Wheat growers explore national checkoff, other funding sources
Calling it “a bold step forward for the U.S. wheat industry’s future,” National Wheat Foundation (NWF) President Dusty Tallman alerted fellow wheat growers and staff recently that the NWF plans to fund studies that could lead to the creation of new revenue streams and potentially, some form of national wheat checkoff.
The NWF unanimously approved funding for two studies designed to look into what the return on investment could be to U.S. wheat growers “if all U.S. wheat states participated in investing consistent time, leadership, and resources into an increased national wheat effort,” according to a letter obtained by Agri-Pulse. Currently, there are 44 wheat producing states, but only 23 associations have some form of checkoff program.
With U.S. wheat acres on the decline and each state making different levels of contribution, wheat growers have often struggled to generate enough funds to invest in research, promotion, market development and other new opportunities. USDA estimates that wheat planted area for 2014 will reach almost 56 million acres, down from 62.5 million acres in 2000.
Last year, wheat industry checkoffs in the U.S. generated about $44 million — a substantial sum – but one that pales in comparison to some of the other national checkoff programs. For example, the U.S. soybean checkoff collected $104.3 million in 2013.
“Wheat has been on the back burner of making investments, compared to corn, soybeans and sorghum,” explained Tallman. “This subject was first broached two years ago and now we’ve decided it see what types of return might be generated if we invested more funds.”
“The idea is to evaluate what we feel our potential can be and identify what obstacles we are facing,” says Jim Palmer, CEO of the National Association of Wheat Growers. “Part of what’s needed is for the other (non-checkoff) states to come on board. A national checkoff is an option, but the states want to be in control of a national checkoff – not the other way around.”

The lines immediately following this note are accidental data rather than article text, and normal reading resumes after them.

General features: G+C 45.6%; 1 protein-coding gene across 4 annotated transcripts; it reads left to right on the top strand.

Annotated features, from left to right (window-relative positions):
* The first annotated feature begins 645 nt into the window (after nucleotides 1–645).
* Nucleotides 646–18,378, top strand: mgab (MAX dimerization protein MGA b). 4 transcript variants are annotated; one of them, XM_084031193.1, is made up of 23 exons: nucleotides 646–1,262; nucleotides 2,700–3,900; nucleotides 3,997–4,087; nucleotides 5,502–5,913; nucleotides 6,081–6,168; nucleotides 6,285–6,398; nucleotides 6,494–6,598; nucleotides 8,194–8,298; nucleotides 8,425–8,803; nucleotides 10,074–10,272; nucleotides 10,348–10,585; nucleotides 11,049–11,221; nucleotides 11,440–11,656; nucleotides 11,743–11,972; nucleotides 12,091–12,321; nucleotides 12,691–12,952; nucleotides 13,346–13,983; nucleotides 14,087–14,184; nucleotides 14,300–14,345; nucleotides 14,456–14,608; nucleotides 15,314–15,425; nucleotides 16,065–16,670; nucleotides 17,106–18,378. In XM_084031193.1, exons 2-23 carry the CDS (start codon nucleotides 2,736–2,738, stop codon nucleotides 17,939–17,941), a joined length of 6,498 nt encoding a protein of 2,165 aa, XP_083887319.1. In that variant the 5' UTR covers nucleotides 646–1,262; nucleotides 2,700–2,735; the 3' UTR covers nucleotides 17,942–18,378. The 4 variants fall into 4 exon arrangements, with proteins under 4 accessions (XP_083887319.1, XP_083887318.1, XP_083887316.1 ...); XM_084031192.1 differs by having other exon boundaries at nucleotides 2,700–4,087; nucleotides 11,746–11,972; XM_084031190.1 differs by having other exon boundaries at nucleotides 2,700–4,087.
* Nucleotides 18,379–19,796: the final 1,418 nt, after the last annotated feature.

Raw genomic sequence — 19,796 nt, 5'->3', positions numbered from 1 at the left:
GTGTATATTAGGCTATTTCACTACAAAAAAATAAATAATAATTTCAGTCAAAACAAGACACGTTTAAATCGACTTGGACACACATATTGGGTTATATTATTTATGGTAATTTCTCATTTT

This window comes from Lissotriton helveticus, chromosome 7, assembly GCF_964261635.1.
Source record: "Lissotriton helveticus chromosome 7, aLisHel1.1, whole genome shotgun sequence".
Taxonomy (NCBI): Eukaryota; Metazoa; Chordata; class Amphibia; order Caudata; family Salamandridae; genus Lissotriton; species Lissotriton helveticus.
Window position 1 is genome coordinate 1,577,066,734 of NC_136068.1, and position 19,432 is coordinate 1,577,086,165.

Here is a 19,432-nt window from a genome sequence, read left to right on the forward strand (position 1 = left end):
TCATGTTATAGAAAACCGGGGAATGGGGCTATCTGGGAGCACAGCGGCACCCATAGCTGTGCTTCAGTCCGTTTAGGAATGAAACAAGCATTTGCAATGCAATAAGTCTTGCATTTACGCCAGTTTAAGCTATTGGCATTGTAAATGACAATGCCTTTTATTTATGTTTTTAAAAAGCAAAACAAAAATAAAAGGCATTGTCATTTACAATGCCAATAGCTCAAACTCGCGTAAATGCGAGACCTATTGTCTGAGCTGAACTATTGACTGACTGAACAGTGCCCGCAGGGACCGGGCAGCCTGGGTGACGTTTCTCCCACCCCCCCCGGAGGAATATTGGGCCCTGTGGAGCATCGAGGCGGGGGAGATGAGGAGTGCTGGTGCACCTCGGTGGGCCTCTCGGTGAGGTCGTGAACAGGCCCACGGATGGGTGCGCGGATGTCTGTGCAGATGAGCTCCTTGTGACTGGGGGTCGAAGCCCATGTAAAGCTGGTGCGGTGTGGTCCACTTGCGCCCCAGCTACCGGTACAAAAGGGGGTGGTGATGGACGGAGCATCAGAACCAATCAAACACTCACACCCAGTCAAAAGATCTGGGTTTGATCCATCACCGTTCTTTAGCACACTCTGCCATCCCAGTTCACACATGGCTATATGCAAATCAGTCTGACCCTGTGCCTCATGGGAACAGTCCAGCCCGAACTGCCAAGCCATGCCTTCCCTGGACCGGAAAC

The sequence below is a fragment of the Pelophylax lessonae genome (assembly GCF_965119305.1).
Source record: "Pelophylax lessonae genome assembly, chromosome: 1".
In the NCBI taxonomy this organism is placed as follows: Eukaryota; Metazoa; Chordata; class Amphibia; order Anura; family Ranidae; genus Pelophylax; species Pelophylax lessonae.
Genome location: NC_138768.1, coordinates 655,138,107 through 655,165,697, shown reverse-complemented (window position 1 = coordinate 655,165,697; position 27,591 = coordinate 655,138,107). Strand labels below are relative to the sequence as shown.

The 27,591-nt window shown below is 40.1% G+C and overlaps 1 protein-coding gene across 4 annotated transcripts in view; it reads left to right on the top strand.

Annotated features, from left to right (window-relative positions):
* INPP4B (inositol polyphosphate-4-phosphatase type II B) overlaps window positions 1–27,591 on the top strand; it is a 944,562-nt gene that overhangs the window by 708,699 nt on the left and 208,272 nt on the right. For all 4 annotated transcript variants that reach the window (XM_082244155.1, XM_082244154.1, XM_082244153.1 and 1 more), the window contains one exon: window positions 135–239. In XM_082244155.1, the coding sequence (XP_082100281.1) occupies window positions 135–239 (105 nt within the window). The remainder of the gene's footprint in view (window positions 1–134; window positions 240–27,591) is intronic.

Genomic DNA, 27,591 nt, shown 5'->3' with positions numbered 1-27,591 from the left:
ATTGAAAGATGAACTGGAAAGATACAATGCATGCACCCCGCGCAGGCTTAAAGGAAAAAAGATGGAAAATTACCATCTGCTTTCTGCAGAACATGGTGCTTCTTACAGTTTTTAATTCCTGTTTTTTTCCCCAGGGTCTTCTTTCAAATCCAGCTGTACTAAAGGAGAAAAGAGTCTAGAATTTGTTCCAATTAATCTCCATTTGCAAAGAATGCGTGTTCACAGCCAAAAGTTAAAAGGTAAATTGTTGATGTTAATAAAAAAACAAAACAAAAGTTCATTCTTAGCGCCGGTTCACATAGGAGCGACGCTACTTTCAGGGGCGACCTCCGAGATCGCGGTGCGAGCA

Palmer says there is currently no national wheat research funding other than $11 million that is provided by Congress to USDA and some land grant universities. State wheat checkoffs provide the lion’s share of their own in-state land grants for wheat research. When you consider the private and public funding that is going into corn research versus wheat, the differences are sharp. “For every $10 of corn research there is only 70 cents invested in wheat research,” Palmer estimates.
North of the border, the Canadian government launched a wheat and barley checkoff in 2012. A recent return-on-investment study conducted by the University of Saskatchewan indicated that every checkoff dollar invested in wheat variety research delivered $20.40 in value to producers. Barley research returned $7.56 for every dollar invested.
The two different NWF studies are to be conducted by Gary Williams, a professor of agricultural economics at Texas A&M University, and Gary Blumenthal at World Perspectives. The reports will compare wheat to the other major U.S. crops including corn, soybeans, peanuts, cotton and sorghum in a variety of areas, including research and promotion, while also looking at Canada’s national programs. Both reports are expected to be presented to the NWF by October.
If the ROI studies are both encouraging, NWF proposes creation of two national “Wheat Vision” committees. One would be comprised of leadership from NWF, the National Association of Wheat Growers, U.S. Wheat Associates and state wheat commissions and associations. A similar committee will include executives from the states and national organizations.
Tallman says each committee will work toward “whatever structure is the most acceptable, agreeable and practical for all parties involved.” And in a nod to the states already providing most of the funds, he acknowledged that NWF “will not consider any national effort that in any way might infringe upon the authority, funding, flexibility and priorities of our current state wheat commissions.”